U.S. stocks slumped Friday, pulling down the Dow Jones industrial average by more than 600 points and placing the market on track for its worst week in two years.
Technology and energy stocks accounted for much of the broad slide as several major companies, including Exxon Mobil and Google's parent company, Alphabet, sank after reporting weak earnings.
Investors have grown increasingly worried that a rapid rise in interest rates, spurred by higher inflation, could derail the market's strong and calm ride upward. And they're concerned the Federal Reserve will respond to higher inflation by raising interest rates more quickly than expected.
The yield on the 10-year Treasury note, a benchmark for many kinds of loans, including mortgages, climbed to 2.85 percent Friday, the highest level in roughly four years. The rate was at 2.41 percent four weeks ago and 2.66 percent on Monday.
The prospect of higher interest rates, which can weigh on company earnings and stock prices, derailed the market's strong start to 2018, pulling the indexes lower for much of this week.
"We've enjoyed low interest rates for so long, we're having to deal with a little bit higher rates now, so the market is trying to figure out what that could mean for inflation," said Darrell Cronk, head of the Wells Fargo Investment Institute. "The concern for the stock market is as interest rates go up so does the cost of debt service, the discount rate that you would use in factoring earnings growth for companies."
The Standard & Poor's 500 index fell 58 points, or 2.1 percent, to 2,763 as of 3:07 p.m. Eastern Time. That's the biggest loss for the benchmark index since September 2016. The S&P 500 has lost 3.8 percent since hitting a record high a week ago.
The Dow Jones industrial average lost 633 points, or 2.4 percent, to 25,563. The Nasdaq slid 136 points, or 1.9 percent, to 7,246. The Russell 2000 index of smaller-company stocks gave up 32 points, or 2.1 percent, to 1,547.
This week's market pullback has come even as U.S. economic data continues to reflect strong growth.
U.S. employers added a robust 200,000 jobs in January, slightly above market expectations for a 185,000 increase. Meanwhile wages rose at the fastest pace in more than eight years, suggesting employers are competing more fiercely for workers. The figures point to an economy on strong footing even in its ninth year of expansion, fueled by global economic growth and healthy consumer spending at home.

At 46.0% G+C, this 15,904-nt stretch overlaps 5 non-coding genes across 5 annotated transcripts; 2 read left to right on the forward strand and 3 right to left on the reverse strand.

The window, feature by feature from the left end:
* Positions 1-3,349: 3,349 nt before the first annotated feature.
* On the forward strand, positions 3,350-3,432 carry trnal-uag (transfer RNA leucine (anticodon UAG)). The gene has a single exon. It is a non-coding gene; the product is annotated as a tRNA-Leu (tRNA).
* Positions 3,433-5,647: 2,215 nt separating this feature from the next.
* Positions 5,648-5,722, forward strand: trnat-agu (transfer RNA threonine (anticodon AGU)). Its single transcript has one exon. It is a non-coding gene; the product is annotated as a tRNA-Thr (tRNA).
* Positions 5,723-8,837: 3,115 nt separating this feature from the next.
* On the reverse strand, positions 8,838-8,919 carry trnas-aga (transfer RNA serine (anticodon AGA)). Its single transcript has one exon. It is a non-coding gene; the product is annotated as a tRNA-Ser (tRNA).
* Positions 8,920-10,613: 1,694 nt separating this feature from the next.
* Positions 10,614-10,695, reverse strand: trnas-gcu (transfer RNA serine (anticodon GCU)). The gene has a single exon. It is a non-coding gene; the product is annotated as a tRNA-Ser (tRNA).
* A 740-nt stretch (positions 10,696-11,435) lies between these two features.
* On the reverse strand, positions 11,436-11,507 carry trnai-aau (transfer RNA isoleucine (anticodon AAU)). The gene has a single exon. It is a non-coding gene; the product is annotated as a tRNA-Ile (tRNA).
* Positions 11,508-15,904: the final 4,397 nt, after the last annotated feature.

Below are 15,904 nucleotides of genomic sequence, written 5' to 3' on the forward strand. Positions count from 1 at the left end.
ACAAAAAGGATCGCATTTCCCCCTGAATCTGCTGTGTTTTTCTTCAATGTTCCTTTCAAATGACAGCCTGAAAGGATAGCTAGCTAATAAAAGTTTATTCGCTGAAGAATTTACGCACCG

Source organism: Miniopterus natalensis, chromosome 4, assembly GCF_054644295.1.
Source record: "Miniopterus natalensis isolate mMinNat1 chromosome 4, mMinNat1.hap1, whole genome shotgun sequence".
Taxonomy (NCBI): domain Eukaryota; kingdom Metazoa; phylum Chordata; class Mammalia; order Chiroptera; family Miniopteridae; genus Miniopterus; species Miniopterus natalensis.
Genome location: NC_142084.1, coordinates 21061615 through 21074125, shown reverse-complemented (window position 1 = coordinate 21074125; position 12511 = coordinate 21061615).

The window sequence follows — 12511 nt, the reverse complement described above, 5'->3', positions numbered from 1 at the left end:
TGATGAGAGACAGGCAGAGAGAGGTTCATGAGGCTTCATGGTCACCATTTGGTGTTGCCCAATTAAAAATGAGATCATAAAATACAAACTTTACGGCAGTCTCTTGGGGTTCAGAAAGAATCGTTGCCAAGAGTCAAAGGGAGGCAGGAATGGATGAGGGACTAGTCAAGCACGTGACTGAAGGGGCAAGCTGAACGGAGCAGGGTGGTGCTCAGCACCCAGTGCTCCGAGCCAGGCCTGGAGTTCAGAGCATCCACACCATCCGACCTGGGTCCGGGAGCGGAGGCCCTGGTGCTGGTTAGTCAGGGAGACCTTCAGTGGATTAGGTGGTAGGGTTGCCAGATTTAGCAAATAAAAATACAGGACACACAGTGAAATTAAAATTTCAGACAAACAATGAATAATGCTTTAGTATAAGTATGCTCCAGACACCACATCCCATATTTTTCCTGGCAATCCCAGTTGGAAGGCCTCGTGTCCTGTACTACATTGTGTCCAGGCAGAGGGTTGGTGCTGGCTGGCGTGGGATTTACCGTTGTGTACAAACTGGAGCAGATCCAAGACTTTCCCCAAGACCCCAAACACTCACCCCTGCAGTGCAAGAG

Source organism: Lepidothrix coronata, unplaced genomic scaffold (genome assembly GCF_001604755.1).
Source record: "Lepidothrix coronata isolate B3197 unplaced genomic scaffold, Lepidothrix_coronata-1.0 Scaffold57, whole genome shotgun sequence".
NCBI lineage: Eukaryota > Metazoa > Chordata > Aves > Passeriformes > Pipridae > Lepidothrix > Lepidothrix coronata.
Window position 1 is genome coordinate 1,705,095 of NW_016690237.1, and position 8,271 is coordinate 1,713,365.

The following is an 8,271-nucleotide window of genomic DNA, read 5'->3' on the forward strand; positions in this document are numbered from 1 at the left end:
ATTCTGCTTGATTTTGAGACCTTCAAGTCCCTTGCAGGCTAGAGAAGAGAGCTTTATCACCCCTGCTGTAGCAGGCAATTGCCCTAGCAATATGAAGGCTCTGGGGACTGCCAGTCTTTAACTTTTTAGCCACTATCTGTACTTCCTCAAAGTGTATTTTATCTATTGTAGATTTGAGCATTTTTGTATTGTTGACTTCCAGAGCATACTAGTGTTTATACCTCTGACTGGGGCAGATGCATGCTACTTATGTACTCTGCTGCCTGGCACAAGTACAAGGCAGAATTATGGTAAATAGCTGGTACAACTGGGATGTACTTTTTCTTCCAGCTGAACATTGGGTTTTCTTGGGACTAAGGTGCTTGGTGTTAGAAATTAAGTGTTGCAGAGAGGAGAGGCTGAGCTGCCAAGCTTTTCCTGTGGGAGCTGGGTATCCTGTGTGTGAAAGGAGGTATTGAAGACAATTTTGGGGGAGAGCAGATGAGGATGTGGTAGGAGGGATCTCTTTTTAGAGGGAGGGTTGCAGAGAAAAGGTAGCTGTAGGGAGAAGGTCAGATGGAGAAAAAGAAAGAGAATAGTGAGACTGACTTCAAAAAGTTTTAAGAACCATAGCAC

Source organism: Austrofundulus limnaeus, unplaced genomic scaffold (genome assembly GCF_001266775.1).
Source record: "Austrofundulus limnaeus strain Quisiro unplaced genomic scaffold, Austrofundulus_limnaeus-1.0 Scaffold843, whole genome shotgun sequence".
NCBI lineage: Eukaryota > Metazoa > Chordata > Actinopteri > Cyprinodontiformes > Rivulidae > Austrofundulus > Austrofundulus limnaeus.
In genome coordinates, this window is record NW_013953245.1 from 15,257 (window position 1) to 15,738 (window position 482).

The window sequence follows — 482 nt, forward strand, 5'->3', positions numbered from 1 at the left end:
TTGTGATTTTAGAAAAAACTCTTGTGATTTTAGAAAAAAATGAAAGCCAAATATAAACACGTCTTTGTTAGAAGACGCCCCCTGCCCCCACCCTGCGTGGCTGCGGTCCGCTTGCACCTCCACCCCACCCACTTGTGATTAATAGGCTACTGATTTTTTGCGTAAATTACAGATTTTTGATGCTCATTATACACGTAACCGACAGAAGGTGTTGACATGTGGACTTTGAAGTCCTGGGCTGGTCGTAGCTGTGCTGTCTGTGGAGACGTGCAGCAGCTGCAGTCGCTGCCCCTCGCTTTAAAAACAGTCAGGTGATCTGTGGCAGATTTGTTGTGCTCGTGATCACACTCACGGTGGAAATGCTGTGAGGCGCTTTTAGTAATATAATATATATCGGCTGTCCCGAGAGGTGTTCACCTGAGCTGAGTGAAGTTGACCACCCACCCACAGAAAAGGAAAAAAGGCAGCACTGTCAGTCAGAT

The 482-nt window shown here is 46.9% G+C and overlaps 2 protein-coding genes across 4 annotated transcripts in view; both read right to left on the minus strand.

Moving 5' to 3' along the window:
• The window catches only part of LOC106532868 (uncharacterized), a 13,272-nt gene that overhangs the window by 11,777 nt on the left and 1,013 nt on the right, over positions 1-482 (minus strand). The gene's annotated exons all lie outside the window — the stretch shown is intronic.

The pickup in hourly wages, along with a recent uptick in inflation, may make it more likely the Fed will raise short-term interest rates more quickly in the coming months. Some economists were predicting Friday that the central bank will raise its benchmark rate four times this year, rather than the three times most previously expected.
"With financial conditions continuing to ease and core price inflation also starting to pick up, we expect this will persuade the Fed to hike rates four times this year," Andrew Hunter, an economist with Capital Economics, wrote in a published note Friday.
Bond prices declined again Friday, sending yields higher. The yield on the 10-year Treasury rose to 2.85 percent from 2.79 percent late Thursday. European bond yields also rose after the U.S. jobs report came out.
The yield on 10-year Treasury note, the benchmark for many kinds of loans including mortgages, has risen swiftly in recent months, having traded as low as 2.17 percent in September. The yield is now the highest it's been since January 2014. The increase has been driven by the prospect of stronger economic growth, and higher inflation, in the U.S. and abroad.
This week's sell-off comes as more money has been going into stock funds. In the three weeks through Jan. 24, investors have pushed a net $18.3 billion into U.S. stock funds this year, according to estimates from the Investment Company Institute.
Traders continued to sift through a raft of corporate earnings reports Friday.
Roughly halfway through this earnings reporting season, some 78 percent of companies have turned in profits above analysts' expectations. Revenues have also been stronger than expected, an indication that the improving global economy is translating into better sales. Altogether, 64 percent of reporting S&P 500 companies have beaten expectations for both revenue and earnings, according S&P Global Market Intelligence. That's up from 54 percent a quarter earlier.
While earnings overall have been strong, some big companies have posted disappointing results.
Google's parent company Alphabet slumped 4.9 percent after the search giant reported results that missed analysts' forecasts. The stock slid $58.33 to $1,123.26.
Exxon Mobil dropped 5.8 percent, while Chevron lost 4.2 percent after the oil companies' latest quarterly results fell short of forecasts. Shares in Exxon shed $5.19 to $83.88. Chevron gave up $5.22 to $120.35.
Apple declined 3.4 percent after the technology company said it sold 77.3 million iPhones in the last quarter, below the 80 million analysts expected. The stock was down $5.63 to $162.15.
Amazon climbed 4.5 percent after its fourth-quarter profit increased by more than $1 billion. The online retail giant said it sold more voice-activated gadgets, enlisted new Prime members and benefited from its recent purchase of Whole Foods. Amazon shares gained $62 to $1,452.
Oil futures declined. Benchmark U.S. crude slid 35 cents, or 0.5 percent, to settle at $65.45 a barrel on the New York Mercantile Exchange. Brent crude, used to price international oils, fell $1.07, or 1.5 percent, to $68.58 a barrel in London.